This is a good editorial from Wired on identity theft.
Following are the fixes we think Congress should make:
Require businesses to secure data and levy fines against those who don’t. Congress has mandated tough privacy and security standards for companies that handle health and financial data. But the rules for credit agencies are woefully inadequate. And they don’t cover other businesses and organizations that handle sensitive personal information, such as employers, academic institutions and data brokers. Congress should mandate strict privacy and security standards for anyone who handles sensitive information, and apply tough financial penalties against companies that fail to comply.
Require companies to encrypt all sensitive customer data. Any standard created to protect data should include technical requirements to scramble the data—both in storage and during transit when data is transferred from one place to another. Recent incidents involving unencrypted Bank of America and CitiFinancial data tapes that went missing while being transferred to backup centers make it clear that companies think encryption is necessary only in certain circumstances.
Keep the plan simple and provide authority and funds to the FTC to ensure legislation is enforced. Efforts to secure sensitive data in the health and financial industries led to laws so complicated and confusing that few have been able to follow them faithfully. And efforts to monitor compliance have been inadequate. Congress should develop simpler rules tailored to each specific industry segment, and give the FTC the necessary funding to enforce them.
Keep Social Security numbers for Social Security. Social Security numbers appear on medical and voter-registration forms as well as on public records that are available through a simple internet search. This makes it all too easy for a thief to obtain the single identifying number that can lead to financial ruin for victims. Americans need a different unique identifying number specifically for credit records, with guarantees that it will never be used for authentication purposes.
Force credit agencies to scrutinize credit-card applications and verify the identity of credit-card applicants. Giving Americans easy access to credit has superseded all other considerations in the cutthroat credit-card business, helping thieves open accounts in victims’ names. Congress needs to bring sane safeguards back into the process of approving credit—even if it means adding costs and inconveniencing powerful banking and financial interests.
Extend fraud alerts beyond 90 days. The Fair Credit Reporting Act allows anyone who suspects that their personal information has been stolen to place a fraud alert on their credit record. This currently requires a creditor to take “reasonable” steps to verify the identity of anyone who applies for credit in the individual’s name. It also requires the creditor to contact the individual who placed the fraud alert on the account if they’ve provided their phone number. Both conditions apply for 90 days. Of course, nothing prevents identity thieves from waiting until the short-lived alert period expires before taking advantage of stolen information. Congress should extend the default window for credit alerts to a minimum of one year.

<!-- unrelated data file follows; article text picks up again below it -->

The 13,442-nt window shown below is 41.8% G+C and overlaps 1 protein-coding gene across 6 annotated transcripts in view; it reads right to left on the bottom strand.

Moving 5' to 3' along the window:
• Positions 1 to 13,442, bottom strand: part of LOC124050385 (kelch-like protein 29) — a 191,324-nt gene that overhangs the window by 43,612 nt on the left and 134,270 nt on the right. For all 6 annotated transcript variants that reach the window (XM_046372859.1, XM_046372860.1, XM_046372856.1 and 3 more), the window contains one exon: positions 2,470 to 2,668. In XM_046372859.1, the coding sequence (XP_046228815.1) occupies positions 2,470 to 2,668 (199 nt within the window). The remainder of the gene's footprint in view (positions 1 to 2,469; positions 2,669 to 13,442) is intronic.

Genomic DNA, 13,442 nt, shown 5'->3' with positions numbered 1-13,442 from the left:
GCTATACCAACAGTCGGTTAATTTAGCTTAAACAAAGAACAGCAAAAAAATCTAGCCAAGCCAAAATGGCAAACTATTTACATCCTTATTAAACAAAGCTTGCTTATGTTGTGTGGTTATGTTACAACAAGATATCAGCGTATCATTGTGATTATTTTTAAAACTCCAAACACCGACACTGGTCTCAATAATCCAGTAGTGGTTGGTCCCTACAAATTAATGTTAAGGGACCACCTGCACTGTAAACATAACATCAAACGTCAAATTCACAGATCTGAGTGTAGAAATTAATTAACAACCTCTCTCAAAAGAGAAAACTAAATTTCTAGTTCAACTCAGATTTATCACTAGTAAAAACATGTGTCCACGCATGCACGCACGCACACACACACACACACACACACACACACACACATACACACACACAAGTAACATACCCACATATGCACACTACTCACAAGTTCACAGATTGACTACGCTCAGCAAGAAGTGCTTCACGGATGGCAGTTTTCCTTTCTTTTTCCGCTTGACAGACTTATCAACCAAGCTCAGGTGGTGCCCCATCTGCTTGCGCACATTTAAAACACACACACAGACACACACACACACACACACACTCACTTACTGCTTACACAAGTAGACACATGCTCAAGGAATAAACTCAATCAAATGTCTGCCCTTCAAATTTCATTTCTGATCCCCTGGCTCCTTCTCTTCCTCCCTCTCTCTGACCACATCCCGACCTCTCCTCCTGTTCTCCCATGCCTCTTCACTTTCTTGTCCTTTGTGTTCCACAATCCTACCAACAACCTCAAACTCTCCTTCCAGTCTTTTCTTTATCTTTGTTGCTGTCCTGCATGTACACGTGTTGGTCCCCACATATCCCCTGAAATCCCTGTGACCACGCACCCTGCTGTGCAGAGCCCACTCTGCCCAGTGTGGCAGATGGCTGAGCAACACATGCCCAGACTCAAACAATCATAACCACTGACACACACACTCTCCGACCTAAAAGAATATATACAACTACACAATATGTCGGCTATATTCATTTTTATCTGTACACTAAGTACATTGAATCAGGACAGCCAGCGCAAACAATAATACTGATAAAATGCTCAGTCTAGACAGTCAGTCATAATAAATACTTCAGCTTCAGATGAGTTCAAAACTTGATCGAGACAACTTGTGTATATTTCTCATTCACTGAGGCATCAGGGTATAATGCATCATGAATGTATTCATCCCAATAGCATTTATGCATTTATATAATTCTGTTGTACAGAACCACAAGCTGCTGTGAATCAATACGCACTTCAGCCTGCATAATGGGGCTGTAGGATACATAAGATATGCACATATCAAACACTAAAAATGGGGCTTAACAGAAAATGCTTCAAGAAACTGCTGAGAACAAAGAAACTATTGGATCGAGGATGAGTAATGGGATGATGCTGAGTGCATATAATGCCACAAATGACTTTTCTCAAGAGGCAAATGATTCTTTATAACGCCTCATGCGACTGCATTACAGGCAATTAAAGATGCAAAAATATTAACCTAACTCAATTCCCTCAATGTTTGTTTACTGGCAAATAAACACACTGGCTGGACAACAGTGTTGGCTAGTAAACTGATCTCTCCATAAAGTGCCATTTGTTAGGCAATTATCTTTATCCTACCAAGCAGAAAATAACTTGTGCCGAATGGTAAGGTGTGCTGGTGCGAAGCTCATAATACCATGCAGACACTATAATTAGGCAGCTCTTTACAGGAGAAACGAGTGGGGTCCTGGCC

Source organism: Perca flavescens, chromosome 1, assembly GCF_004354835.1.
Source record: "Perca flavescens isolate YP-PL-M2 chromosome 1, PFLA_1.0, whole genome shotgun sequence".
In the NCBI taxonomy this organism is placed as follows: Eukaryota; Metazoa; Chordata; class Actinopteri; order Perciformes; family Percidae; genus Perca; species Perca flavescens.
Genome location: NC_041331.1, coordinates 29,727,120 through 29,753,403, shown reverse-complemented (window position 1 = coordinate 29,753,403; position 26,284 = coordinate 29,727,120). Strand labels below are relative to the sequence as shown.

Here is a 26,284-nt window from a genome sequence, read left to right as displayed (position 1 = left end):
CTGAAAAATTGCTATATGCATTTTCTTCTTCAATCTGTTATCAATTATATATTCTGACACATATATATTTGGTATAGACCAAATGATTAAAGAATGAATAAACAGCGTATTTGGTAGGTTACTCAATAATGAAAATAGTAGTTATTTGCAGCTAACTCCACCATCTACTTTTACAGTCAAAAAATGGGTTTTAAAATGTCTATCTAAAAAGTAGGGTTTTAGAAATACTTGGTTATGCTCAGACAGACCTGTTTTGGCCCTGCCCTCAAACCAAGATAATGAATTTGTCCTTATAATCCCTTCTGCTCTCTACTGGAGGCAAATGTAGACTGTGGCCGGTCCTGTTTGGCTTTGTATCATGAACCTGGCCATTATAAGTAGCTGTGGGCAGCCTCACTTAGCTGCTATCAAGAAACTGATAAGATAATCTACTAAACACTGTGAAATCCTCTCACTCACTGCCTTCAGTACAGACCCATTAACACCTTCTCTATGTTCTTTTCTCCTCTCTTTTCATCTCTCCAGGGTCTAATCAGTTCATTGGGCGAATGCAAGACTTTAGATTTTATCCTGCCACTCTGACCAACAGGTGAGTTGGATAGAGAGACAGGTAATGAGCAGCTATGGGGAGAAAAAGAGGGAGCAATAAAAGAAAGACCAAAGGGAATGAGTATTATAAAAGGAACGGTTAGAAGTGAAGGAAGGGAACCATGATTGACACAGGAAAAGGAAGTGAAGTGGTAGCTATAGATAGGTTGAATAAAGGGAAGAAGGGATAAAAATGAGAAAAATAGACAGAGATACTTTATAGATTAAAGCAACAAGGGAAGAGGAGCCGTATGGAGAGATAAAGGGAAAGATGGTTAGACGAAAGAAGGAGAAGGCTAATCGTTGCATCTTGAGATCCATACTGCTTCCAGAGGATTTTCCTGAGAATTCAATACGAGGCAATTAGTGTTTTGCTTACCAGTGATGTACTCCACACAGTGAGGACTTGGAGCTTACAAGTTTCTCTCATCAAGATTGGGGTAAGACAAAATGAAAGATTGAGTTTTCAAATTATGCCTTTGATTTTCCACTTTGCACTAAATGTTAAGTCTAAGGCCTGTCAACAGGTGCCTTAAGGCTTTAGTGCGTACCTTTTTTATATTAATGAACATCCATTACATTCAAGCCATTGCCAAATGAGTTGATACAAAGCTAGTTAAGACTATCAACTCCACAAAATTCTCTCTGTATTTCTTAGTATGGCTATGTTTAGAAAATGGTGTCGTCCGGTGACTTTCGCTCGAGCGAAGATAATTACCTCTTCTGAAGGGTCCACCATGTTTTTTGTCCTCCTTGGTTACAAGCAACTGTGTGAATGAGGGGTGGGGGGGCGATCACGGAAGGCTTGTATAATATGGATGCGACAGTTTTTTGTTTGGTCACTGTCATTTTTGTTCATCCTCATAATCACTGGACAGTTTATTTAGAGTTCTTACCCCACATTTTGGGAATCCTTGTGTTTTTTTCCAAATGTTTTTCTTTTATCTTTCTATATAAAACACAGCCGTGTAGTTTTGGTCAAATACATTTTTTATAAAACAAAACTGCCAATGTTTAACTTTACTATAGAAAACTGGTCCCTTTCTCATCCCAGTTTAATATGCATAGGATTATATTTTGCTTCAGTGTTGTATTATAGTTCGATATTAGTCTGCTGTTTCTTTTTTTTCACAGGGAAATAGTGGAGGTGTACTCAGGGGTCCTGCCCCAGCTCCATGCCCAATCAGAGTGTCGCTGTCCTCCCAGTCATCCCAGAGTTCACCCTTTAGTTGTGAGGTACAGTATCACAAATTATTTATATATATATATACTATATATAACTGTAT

Allow individuals to freeze their credit records so that no one can access the records without the individuals’ approval. The current credit system opens credit reports to almost anyone who requests them. Individuals should be able to “freeze” their records and have them opened to others only when the individual contacts a credit agency and requests that it release a report to a specific entity.
Require opt-in rather than opt-out permission before companies can share or sell data. Many businesses currently allow people to decline inclusion in marketing lists, but only if customers actively request it. This system, known as opt-out, inherently favors companies by making it more difficult for consumers to escape abusive data-sharing practices. In many cases, consumers need to wade through confusing instructions, and send a mail-in form in order to be removed from pre-established marketing lists. The United States should follow an opt-in model, where companies would be forced to collect permission from individuals before they can traffic in personal data.
Require companies to notify consumers of any privacy breaches, without preventing states from enacting even tougher local laws. Some 37 states have enacted or are considering legislation requiring businesses to notify consumers of data breaches that affect them. A similar federal measure has also been introduced in the Senate. These are steps in the right direction. But the federal bill has a major flaw: It gives companies an easy out in the case of massive data breaches, where the number of people affected exceeds 500,000, or the cost of notification would exceeds $250,000. In those cases, companies would not be required to notify individuals, but could comply simply by posting a notice on their websites. Congress should close these loopholes. In addition, any federal law should be written to ensure that it does not pre-empt state notification laws that take a tougher stance.
As I’ve written previously, this won’t solve identity theft. But it will make it harder and protect the privacy of everyone. These are good recommendations.
Posted on June 29, 2005 at 7:18 AM •